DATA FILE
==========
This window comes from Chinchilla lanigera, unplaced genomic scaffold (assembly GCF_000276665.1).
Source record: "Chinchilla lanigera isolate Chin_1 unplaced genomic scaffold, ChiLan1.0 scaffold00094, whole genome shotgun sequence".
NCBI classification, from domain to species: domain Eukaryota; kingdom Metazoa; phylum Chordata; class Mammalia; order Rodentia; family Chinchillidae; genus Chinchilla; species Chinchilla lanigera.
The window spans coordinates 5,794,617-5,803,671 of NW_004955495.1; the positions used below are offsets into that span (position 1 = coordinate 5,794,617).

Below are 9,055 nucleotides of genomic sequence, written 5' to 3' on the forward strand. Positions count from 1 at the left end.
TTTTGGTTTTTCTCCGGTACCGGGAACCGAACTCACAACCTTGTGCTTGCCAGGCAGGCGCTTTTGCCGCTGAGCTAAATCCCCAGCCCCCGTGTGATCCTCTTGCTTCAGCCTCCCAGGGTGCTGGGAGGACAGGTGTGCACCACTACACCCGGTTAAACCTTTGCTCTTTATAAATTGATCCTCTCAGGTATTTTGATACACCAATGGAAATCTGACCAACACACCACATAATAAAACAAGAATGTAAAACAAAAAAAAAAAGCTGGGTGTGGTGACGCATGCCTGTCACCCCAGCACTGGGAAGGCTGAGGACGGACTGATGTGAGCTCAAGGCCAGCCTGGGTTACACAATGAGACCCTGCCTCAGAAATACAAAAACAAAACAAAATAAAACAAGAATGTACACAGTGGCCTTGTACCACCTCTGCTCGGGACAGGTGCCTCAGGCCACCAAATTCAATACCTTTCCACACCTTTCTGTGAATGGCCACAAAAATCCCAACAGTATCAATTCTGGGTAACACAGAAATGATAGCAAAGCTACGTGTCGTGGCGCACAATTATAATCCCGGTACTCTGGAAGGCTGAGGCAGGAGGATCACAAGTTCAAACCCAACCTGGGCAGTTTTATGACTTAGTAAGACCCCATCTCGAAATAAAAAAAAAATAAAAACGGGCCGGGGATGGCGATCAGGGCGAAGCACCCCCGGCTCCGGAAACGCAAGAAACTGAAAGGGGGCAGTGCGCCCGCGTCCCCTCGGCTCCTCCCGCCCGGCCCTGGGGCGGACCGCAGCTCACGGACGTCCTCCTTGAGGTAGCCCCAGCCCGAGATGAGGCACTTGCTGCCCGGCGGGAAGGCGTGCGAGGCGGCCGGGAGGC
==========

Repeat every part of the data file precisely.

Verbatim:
This window comes from Chinchilla lanigera, unplaced genomic scaffold (assembly GCF_000276665.1).
Source record: "Chinchilla lanigera isolate Chin_1 unplaced genomic scaffold, ChiLan1.0 scaffold00094, whole genome shotgun sequence".
NCBI classification, from domain to species: domain Eukaryota; kingdom Metazoa; phylum Chordata; class Mammalia; order Rodentia; family Chinchillidae; genus Chinchilla; species Chinchilla lanigera.
The window spans coordinates 5,794,617-5,803,671 of NW_004955495.1; the positions used below are offsets into that span (position 1 = coordinate 5,794,617).

Below are 9,055 nucleotides of genomic sequence, written 5' to 3' on the forward strand. Positions count from 1 at the left end.
TTTTGGTTTTTCTCCGGTACCGGGAACCGAACTCACAACCTTGTGCTTGCCAGGCAGGCGCTTTTGCCGCTGAGCTAAATCCCCAGCCCCCGTGTGATCCTCTTGCTTCAGCCTCCCAGGGTGCTGGGAGGACAGGTGTGCACCACTACACCCGGTTAAACCTTTGCTCTTTATAAATTGATCCTCTCAGGTATTTTGATACACCAATGGAAATCTGACCAACACACCACATAATAAAACAAGAATGTAAAACAAAAAAAAAAAGCTGGGTGTGGTGACGCATGCCTGTCACCCCAGCACTGGGAAGGCTGAGGACGGACTGATGTGAGCTCAAGGCCAGCCTGGGTTACACAATGAGACCCTGCCTCAGAAATACAAAAACAAAACAAAATAAAACAAGAATGTACACAGTGGCCTTGTACCACCTCTGCTCGGGACAGGTGCCTCAGGCCACCAAATTCAATACCTTTCCACACCTTTCTGTGAATGGCCACAAAAATCCCAACAGTATCAATTCTGGGTAACACAGAAATGATAGCAAAGCTACGTGTCGTGGCGCACAATTATAATCCCGGTACTCTGGAAGGCTGAGGCAGGAGGATCACAAGTTCAAACCCAACCTGGGCAGTTTTATGACTTAGTAAGACCCCATCTCGAAATAAAAAAAAAATAAAAACGGGCCGGGGATGGCGATCAGGGCGAAGCACCCCCGGCTCCGGAAACGCAAGAAACTGAAAGGGGGCAGTGCGCCCGCGTCCCCTCGGCTCCTCCCGCCCGGCCCTGGGGCGGACCGCAGCTCACGGACGTCCTCCTTGAGGTAGCCCCAGCCCGAGATGAGGCACTTGCTGCCCGGCGGGAAGGCGTGCGAGGCGGCCGGGAGGC